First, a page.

The Caco-2 cell line has extensively been used to model transport of dozens of structurally different polyphenols [154]. One major characteristic is the cells potential to perform phase II transformations including glucuronidation, sulfation, and acetylation of the aglycon polyphenol. Intestinal cell lines have been used to investigate the impact of polyphenols on glucose and lipid transporters, cholesterol metabolism, and immune response. Epigallocatechin had a strong influence on nutrient transporters. Wine polyphenols as well as quercitin and isoquercitin have been shown to modulate cholesterol metabolism, whereas a wider range of polyphenols was able to modulate inflammatory markers (Table 1).

3.2.2. The Adipose Tissue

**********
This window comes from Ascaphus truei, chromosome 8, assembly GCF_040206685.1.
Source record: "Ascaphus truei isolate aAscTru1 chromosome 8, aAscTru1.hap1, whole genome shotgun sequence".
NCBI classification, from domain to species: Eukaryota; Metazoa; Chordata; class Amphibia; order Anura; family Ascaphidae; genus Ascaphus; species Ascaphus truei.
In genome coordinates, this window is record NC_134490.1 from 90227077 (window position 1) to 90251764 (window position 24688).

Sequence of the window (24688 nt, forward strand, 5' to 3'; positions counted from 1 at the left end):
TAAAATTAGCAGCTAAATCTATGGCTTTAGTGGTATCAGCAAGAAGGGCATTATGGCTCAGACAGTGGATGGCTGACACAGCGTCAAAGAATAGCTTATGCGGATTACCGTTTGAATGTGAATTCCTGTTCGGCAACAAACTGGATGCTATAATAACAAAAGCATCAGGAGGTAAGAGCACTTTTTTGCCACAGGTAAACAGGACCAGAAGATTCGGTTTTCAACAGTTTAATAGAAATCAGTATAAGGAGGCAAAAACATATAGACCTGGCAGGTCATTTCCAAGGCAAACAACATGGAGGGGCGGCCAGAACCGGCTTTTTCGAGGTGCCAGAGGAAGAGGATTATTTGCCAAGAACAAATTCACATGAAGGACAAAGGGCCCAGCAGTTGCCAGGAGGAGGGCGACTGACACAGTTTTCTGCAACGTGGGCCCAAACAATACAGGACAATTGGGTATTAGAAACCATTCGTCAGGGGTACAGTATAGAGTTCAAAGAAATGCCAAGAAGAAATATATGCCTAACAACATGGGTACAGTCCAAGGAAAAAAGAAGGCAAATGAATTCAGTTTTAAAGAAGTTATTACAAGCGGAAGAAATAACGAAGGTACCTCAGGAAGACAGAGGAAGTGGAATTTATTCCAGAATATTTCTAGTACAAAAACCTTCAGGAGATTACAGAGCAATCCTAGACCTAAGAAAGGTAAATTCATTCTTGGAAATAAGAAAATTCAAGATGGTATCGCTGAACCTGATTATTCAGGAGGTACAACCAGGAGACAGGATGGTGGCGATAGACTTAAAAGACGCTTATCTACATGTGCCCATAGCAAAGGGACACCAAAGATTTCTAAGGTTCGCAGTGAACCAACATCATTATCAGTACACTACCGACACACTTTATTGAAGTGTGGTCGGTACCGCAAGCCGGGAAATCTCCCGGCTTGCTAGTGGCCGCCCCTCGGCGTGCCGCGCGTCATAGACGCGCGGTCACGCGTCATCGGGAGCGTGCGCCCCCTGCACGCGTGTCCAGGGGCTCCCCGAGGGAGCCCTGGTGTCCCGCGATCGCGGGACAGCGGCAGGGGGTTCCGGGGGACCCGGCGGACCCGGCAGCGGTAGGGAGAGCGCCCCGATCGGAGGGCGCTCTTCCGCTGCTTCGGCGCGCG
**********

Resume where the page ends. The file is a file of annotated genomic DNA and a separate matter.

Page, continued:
In the past, the adipose tissue was considered as a fat depot tissue spread throughout the body, storing the left-overs of the energy that were taken in, and releasing energy when required. Nowadays, the adipose tissue is widely recognized as a fully operational organ, with a complex endocrine signaling potential that not only regulates fat storage and release, but also satiety and even immune response and angiogenesis. Lipid metabolism is directly related to circulating cholesterol, triglyceride and fatty acid levels, and therefore the fat tissue, as well as the liver, are considered as significant players in cardiovascular diseases. The size of the fat tissue is determined by the size of the fat cells and the cell number. The adipocyte number is the result of the balance between cell proliferation (mediated by mitogen-activated protein kinase (MAPK) pathways), apoptosis (regulated by caspases, poly ADP ribose proliferator (PARP)), and differentiation (marked by the expression of lipid and glucose uptake enzymes, as well as secretion of adipokines). Insulin, secreted by the β-cells in the pancreas, is the major hormone controlling glucose and lipid metabolism. It activates the insulin receptor tyrosine kinase (IR), and results in recruitment of insulin receptor substrates (IRS-1), which can also be activated upon binding of the growth factor insulin growth factor-1 (IGF-1) to its receptor. IRS-1 is transmitting the signal to three intracellular pathways of the MAPK family, more specific extracellular signal regulated kinase (ERK), p38 kinase and c-Jun N-terminal kinase (JNK). Activation of these pathways results in adipocyte proliferation and protein synthesis. IRS-1 is also transmitting the signal to Akt, the key molecule in insulin sensitive tissues, via activation of phosphatidylinositol 3-kinase (PI3K). Akt stimulation results in glucose uptake through GLUT 1 and GLUT4, decreased lipolysis and increased lipogenesis [155]. Adipocytes store energy originating from triglycerides, fatty acids and glucose, which is converted to triglycerides through de novo lipogenesis. Briefly, glucose is taken up into the adipocyte through insulin-mediated GLUT4, converted to pyruvate, and transported into the mitochondria where it is converted to malonyl CoA. Cytosolic fatty acid synthase (FASN) is involved in the stepwise elongation of malonyl CoA to fatty acids. In a state of negative energy balance, adipocytes release fatty acids to provide energy to the peripheral tissues (lipolysis). Lipases such as hormone-sensitive lipase (HSL) play a major role in this process. Also peroxisome proliferator-activated receptor γ (PPARγ), a nuclear transcription factor that induces lipoprotein lipase (LPL) and adipocyte protein 2 (aP2), is strongly involved in fatty acid storage and glucose metabolism [156]. Fully differentiated adipocytes express leptin, adiponectin and resistin, which are hormones with a major impact on hunger and satiety. In addition, adiponectin [157,158], resistin [159], and apelin [160] have been considered the key molecules that make the link between the “twin epidemics” obesity and diabetes, and are also involved in the pathology of cardiovascular diseases [161].